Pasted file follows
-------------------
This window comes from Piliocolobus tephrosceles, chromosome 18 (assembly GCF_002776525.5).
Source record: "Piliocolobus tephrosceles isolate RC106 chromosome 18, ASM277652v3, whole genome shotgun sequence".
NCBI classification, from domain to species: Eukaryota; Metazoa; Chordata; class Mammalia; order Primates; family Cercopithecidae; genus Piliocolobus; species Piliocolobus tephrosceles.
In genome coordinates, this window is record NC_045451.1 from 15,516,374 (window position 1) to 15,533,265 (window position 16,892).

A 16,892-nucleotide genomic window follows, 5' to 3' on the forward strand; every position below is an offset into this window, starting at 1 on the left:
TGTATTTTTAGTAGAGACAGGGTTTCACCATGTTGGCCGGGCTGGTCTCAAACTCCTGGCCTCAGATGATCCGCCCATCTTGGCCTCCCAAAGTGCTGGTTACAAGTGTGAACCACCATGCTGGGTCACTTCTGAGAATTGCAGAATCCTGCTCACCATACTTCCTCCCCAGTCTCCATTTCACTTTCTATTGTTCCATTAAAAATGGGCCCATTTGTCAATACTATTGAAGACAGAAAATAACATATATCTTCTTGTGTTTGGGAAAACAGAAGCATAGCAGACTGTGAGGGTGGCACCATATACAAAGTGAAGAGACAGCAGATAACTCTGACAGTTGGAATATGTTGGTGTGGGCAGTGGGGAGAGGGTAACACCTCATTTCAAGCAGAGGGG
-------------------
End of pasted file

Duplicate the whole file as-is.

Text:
This window comes from Piliocolobus tephrosceles, chromosome 18 (assembly GCF_002776525.5).
Source record: "Piliocolobus tephrosceles isolate RC106 chromosome 18, ASM277652v3, whole genome shotgun sequence".
NCBI classification, from domain to species: Eukaryota; Metazoa; Chordata; class Mammalia; order Primates; family Cercopithecidae; genus Piliocolobus; species Piliocolobus tephrosceles.
In genome coordinates, this window is record NC_045451.1 from 15,516,374 (window position 1) to 15,533,265 (window position 16,892).

A 16,892-nucleotide genomic window follows, 5' to 3' on the forward strand; every position below is an offset into this window, starting at 1 on the left:
TGTATTTTTAGTAGAGACAGGGTTTCACCATGTTGGCCGGGCTGGTCTCAAACTCCTGGCCTCAGATGATCCGCCCATCTTGGCCTCCCAAAGTGCTGGTTACAAGTGTGAACCACCATGCTGGGTCACTTCTGAGAATTGCAGAATCCTGCTCACCATACTTCCTCCCCAGTCTCCATTTCACTTTCTATTGTTCCATTAAAAATGGGCCCATTTGTCAATACTATTGAAGACAGAAAATAACATATATCTTCTTGTGTTTGGGAAAACAGAAGCATAGCAGACTGTGAGGGTGGCACCATATACAAAGTGAAGAGACAGCAGATAACTCTGACAGTTGGAATATGTTGGTGTGGGCAGTGGGGAGAGGGTAACACCTCATTTCAAGCAGAGGGG